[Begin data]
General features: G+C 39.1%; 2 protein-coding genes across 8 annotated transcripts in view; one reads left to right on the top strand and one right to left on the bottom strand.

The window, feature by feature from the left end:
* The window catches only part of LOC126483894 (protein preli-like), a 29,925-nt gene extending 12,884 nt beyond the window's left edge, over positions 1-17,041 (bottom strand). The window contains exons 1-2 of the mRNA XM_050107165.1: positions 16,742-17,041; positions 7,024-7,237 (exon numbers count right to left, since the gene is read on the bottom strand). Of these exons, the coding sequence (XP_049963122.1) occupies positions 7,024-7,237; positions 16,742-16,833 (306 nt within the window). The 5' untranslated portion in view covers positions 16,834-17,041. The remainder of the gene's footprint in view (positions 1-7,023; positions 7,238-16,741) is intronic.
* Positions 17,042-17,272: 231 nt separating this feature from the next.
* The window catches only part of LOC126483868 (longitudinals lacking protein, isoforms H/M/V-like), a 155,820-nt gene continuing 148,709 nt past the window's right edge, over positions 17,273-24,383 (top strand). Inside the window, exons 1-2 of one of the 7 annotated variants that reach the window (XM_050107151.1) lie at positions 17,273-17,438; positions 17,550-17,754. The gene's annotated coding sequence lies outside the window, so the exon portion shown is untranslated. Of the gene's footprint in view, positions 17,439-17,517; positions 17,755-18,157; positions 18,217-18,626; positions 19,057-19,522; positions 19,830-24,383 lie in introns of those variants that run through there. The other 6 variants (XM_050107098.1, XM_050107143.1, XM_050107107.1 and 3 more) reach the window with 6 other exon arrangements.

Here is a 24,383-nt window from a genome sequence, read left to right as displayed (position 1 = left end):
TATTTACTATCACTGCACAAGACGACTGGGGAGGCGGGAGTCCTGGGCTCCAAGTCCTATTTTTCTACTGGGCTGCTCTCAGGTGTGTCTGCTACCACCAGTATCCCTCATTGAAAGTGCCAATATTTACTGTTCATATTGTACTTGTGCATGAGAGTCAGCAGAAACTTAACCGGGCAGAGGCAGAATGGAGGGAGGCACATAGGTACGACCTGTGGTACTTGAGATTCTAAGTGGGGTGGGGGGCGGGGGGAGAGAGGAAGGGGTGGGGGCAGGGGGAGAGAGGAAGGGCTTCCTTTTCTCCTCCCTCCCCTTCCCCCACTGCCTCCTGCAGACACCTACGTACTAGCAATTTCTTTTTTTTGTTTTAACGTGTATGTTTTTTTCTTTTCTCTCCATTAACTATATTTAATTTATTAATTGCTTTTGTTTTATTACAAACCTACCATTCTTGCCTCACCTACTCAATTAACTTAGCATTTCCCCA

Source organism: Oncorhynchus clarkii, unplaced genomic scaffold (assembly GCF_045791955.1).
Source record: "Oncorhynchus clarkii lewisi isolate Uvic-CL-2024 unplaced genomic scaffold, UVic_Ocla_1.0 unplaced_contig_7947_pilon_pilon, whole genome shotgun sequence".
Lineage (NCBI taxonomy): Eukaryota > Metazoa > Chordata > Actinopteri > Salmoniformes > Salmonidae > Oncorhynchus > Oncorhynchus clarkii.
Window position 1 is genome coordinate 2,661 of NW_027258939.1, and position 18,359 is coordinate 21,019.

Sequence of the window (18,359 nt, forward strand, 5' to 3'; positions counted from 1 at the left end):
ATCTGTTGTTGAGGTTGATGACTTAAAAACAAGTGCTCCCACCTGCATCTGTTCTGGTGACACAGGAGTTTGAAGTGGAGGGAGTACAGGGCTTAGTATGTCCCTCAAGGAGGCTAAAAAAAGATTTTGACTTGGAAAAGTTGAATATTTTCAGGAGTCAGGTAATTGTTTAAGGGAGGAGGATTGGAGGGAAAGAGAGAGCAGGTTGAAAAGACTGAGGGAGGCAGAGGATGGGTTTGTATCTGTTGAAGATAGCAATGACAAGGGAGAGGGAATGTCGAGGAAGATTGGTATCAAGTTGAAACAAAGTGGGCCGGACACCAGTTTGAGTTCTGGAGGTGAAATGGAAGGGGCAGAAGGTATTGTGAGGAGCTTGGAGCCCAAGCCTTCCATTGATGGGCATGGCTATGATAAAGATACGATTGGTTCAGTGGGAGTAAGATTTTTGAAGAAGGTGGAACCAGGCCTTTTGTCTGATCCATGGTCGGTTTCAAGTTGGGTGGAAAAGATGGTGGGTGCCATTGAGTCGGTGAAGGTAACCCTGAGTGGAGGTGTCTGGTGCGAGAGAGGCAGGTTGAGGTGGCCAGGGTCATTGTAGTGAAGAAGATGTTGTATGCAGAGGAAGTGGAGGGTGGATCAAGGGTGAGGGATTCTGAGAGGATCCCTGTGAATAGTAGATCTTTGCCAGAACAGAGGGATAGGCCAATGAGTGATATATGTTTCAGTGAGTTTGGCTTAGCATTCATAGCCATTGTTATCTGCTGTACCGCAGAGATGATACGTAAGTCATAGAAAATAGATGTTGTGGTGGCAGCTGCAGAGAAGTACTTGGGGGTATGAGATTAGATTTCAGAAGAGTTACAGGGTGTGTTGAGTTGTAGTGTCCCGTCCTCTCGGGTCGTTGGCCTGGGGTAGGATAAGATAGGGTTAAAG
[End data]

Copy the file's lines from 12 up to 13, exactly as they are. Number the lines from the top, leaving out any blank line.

Sequence of the window (18,359 nt, forward strand, 5' to 3'; positions counted from 1 at the left end):
ATCTGTTGTTGAGGTTGATGACTTAAAAACAAGTGCTCCCACCTGCATCTGTTCTGGTGACACAGGAGTTTGAAGTGGAGGGAGTACAGGGCTTAGTATGTCCCTCAAGGAGGCTAAAAAAAGATTTTGACTTGGAAAAGTTGAATATTTTCAGGAGTCAGGTAATTGTTTAAGGGAGGAGGATTGGAGGGAAAGAGAGAGCAGGTTGAAAAGACTGAGGGAGGCAGAGGATGGGTTTGTATCTGTTGAAGATAGCAATGACAAGGGAGAGGGAATGTCGAGGAAGATTGGTATCAAGTTGAAACAAAGTGGGCCGGACACCAGTTTGAGTTCTGGAGGTGAAATGGAAGGGGCAGAAGGTATTGTGAGGAGCTTGGAGCCCAAGCCTTCCATTGATGGGCATGGCTATGATAAAGATACGATTGGTTCAGTGGGAGTAAGATTTTTGAAGAAGGTGGAACCAGGCCTTTTGTCTGATCCATGGTCGGTTTCAAGTTGGGTGGAAAAGATGGTGGGTGCCATTGAGTCGGTGAAGGTAACCCTGAGTGGAGGTGTCTGGTGCGAGAGAGGCAGGTTGAGGTGGCCAGGGTCATTGTAGTGAAGAAGATGTTGTATGCAGAGGAAGTGGAGGGTGGATCAAGGGTGAGGGATTCTGAGAGGATCCCTGTGAATAGTAGATCTTTGCCAGAACAGAGGGATAGGCCAATGAGTGATATATGTTTCAGTGAGTTTGGCTTAGCATTCATAGCCATTGTTATCTGCTGTACCGCAGAGATGATACGTAAGTCATAGAAAATAGATGTTGTGGTGGCAGCTGCAGAGAAGTACTTGGGGGTATGAGATTAGATTTCAGAAGAGTTACAGGGTGTGTTGAGTTGTAGTGTCCCGTCCTCTCGGGTCGTTGGCCTGGGGTAGGATAAGATAGGGTTAAAG